It was torture to see Art Pettingill and his boy drive past him in their big crew-cab F-350, not even turning to look at the Blue Claw, straight to the mooring. Art's boy will be straining at the oars, Big Art in the stern, skiff sinking under his whale's body and the twelve-pound lunch pail in his lap, Art putting the sponge to her every ten seconds because she's still full of shotgun holes from when the Split Cove boys gave him a piece of advice. He hears their boat start up, old Caterpillar 320 with dual pipes up through the wheelhouse roof. The Bonanza. Banana, it should be called, it's got the hog shape and the yellow hull covering the rust that drips off of all Art's gear. Still, he is a highliner and he brings them in. Thirty-five thousand pounds of lobster last season and his wife won't let him trade the boat. Alma Pettingill's a churchgoing woman and she's got him securely by the nuts.
Art's son is fifteen, sixteen, great big kid, just the right age for a sternman. Another year or two and they want their own boats, then you have to hire a stranger who half the time won't know what the fuck is going on. Sternperson, that's what you're supposed to call them now, though somehow that word makes him think of doing it dog style, he can't say why. Things have changed, there's a lot of female sternmen. Wives, daughters, girlfriends, it does improve the morning if you can get laid down in the cuddy after a few strings, but for Lucky Lunt the purpose of going out on the water is to catch lobsters, and like his old man used to quote out of the Bible, a man's not supposed to mix fish and flesh. The day Ellis Seavey took that Tarratine girl with the bikini top out to show her his trapline, Lucky shouted, "Going after crabs today?" and Ellis didn't speak to him for a month. That whole summer Ellis had one hand under his oilskins, scratching away, till his uncle Lester lent him his tube of Captain Scratch's crotch ointment and they found someplace else to live.
Twenty-five past. He keeps the pickup idling in park, not just because it's cold but he also likes the sound of the rods just turning the crankshaft over in its bath of oil. The pickup's only a 350 but it's a 4-barrel, and its low, rumbly, slow-turning V-8 with just the right hint of exhaust failure sounds enough like his Chevy 454 marine to get his blood moving even before his first sip of the morning regular Sarah won't give him but Doris might.
Just light enough to see Art Pettingill's old Cat diesel farting black soot like a Greyhound bus as the Bonanza casts off and smokes out towards Sodom Ledge into the April fog. Art's got a CB tuned to the truck channel because his brother drives for Irving Oil, another radio on VHF 64, which is the Orphan Point fishermen's party line, and a third radio on Christian Country 88.5, all at top volume, though Art can't hear any of them through the Cat's exhaust.
He leans his head back against the reassuring hardwood stock of his .30-06 Remington Standard on its rear-window rack. He used to carry two guns back there, one for Sarah, but after Oscar Reynolds shot his old lady and glassed her into a hull mold, Sarah asked him to lock hers away in the gun cabinet. Each year, as the hair on the back of his head thins, he can feel the oiled walnut stock more clearly against the exposed nerves of his scalp.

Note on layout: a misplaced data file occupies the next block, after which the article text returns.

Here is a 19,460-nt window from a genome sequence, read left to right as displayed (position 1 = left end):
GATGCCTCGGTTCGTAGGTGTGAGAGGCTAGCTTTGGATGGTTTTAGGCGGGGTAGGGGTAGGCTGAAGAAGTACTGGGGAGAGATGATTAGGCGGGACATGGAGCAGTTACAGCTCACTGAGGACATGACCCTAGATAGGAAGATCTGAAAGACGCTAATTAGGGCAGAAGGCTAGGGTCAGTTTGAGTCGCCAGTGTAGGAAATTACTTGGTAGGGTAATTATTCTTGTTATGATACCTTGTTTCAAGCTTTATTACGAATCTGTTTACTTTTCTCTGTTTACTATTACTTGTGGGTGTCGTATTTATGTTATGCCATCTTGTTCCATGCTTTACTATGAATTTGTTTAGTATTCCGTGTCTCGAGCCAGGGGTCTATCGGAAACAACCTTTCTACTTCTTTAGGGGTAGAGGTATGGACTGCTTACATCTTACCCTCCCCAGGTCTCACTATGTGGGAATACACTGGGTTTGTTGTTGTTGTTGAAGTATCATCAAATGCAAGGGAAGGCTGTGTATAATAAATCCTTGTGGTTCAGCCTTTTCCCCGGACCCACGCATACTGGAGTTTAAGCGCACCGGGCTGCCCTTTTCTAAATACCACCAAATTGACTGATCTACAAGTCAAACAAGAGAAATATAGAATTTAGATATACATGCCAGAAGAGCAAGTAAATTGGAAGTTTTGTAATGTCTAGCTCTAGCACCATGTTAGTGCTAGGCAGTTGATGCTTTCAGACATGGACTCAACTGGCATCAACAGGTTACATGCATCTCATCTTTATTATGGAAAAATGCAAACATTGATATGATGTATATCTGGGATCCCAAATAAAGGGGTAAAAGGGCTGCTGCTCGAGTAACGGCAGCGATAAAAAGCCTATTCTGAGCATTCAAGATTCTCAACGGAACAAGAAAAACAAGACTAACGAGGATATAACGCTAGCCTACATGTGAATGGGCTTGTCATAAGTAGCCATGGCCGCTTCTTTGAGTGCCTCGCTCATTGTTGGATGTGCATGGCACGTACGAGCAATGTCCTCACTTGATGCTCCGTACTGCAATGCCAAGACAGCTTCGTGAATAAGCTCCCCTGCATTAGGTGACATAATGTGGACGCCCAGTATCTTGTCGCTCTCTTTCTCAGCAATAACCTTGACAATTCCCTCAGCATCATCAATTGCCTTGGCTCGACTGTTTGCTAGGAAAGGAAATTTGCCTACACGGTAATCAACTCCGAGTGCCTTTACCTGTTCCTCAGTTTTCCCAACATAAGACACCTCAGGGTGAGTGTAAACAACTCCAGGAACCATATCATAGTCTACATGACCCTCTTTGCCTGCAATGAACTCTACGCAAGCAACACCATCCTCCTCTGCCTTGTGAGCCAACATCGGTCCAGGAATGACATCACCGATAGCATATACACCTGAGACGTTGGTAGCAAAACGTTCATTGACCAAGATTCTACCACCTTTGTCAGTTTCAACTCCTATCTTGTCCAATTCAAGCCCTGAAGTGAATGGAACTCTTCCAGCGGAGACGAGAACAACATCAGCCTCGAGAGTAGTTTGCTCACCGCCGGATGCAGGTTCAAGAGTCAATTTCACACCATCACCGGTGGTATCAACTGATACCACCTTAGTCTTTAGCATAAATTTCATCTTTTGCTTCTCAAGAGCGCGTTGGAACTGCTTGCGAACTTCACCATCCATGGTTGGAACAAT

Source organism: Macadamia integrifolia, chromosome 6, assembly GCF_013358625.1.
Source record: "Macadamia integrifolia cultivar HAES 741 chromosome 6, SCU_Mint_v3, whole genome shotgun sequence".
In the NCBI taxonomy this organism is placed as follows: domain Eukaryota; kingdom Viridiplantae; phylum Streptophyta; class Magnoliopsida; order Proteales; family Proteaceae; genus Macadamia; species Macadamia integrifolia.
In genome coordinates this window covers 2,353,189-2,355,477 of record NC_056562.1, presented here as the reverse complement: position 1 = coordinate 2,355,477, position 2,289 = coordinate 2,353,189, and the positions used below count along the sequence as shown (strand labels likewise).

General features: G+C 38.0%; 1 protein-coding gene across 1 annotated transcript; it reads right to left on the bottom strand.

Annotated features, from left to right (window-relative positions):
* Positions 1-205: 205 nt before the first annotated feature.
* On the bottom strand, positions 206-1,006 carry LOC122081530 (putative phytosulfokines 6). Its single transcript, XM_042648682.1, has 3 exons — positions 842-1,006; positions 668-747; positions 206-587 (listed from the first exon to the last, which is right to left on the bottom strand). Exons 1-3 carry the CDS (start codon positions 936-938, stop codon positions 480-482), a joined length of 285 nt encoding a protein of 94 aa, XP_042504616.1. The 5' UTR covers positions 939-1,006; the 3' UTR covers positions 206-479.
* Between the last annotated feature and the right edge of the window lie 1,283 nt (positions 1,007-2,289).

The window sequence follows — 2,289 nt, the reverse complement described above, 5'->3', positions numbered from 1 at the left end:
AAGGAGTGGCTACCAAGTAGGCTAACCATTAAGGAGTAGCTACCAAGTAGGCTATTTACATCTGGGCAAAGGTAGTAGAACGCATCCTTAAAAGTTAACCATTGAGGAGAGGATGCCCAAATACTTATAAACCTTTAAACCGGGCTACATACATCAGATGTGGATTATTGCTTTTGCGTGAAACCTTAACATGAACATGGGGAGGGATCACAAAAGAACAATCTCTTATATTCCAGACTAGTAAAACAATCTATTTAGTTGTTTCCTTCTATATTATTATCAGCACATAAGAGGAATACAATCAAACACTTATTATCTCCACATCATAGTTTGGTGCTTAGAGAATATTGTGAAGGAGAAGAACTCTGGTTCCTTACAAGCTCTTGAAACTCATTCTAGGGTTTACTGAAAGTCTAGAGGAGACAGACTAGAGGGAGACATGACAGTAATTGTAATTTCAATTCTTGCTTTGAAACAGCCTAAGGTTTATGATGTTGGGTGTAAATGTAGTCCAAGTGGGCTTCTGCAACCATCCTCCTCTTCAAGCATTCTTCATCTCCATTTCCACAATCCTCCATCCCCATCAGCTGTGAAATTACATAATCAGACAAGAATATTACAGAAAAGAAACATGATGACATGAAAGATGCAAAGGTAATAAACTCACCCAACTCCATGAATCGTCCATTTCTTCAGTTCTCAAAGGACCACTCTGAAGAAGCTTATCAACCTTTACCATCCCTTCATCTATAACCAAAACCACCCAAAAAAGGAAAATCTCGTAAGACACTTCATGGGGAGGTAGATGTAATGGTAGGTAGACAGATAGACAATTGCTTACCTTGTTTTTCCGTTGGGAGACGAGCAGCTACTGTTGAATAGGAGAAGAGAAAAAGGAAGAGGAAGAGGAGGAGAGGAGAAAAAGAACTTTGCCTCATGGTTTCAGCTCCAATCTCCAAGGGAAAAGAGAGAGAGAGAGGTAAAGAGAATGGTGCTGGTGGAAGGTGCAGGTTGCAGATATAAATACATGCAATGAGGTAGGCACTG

The .30-06 hasn't left its rack since the ill-fated Ambajezus hunting trip when he wound up getting butchered along with the moose. He likes the gun there, though, it's a warmer headrest than the plate glass window.
He can see the whole harbor now as the snow subsides and the day brightens over Doris's parking lot. The Blue Claw sits at the head of the harbor just east of the bridge over Orphan Creek. Over on the westward side, where there's water enough to float a vessel at all tides, is the wharf of Clyde Hannaford, buyer and dealer for the Orphan Point lobster fleet. Like it or not, you catch lobsters, you deal with Clyde. Otherwise you might as well eat the f-king things yourself. Clyde has a monopoly, that's how it is and has always been. Over in Split Cove they have a socialist co-op, maybe they pay a cunt hair more than Clyde does, but if you don't like the American way, you might as well move up to Canada and sit back and let the government pay you not to fish.
Beyond Clyde's, passing down Summer Street where the Money shore begins, there's Phelan's boatyard, full of sailboats shrink-wrapped for winter like a field of tent caterpillars. Then comes the row of summer shops-the Quiche Barne, Bloom's Antiques, the Cockatiel Café. Then the Orphan Point Yacht Club, dues alone more than a working man makes in a year. Then a chocolate-colored Episcopal church with a fancy brown-shingled steeple that starts tapering at the ground and terminates in a golden cross. The summer people have that cross gilded every June with fourteen-karat gold leaf, slapped on by some bearded asshole they get up all the way from Philadelphia. After that church Summer Street peters out into a dirt road running behind the row of big spooky summer mansions they used to break into to smoke and jerk off when they were kids.
On the other side of the harbor, there's Main Street, where the year-round fishermen live, there's the Blue Claw, Lurvey's Convenience & Video and Ashmore's Garage.
Excerpted from The Wooden Nickel by William Carpenter Copyright ©2002 by William Carpenter . Excerpted by permission.
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Most Helpful Customer Reviews
The Wooden Nickel is a dangerously addictive read, similar to Fear & Loathing in Las Vegas. It's a great story about one man's heedless decent into degeneracy. Just when you think things couldn't get worse, they do for Lucky Lunt; he loses his wife, home, son, lobster license, boat, all the while sucking down beer and cigarettes and only occassionally taking the pills that keep his damaged heart going. The penultimate scene involves trying to shoot a rope-wrapped whale, an ill-advised move on Lucky's part, but it was probably for the best.
A beautifully written book describing the life of Lucky Lunt, a maine lobsterman,, who is not so lucky in life but survives because reality is everpresnt and constantly threatens his very survival.
This novel depicts the life of a lobsterman so vividly that I feel reading Linda Greenlaw's 'The Lobster Chronicles' may be redundant (and I know it will not match the combination of humor, anger, sadness and profanity found here). Loved it!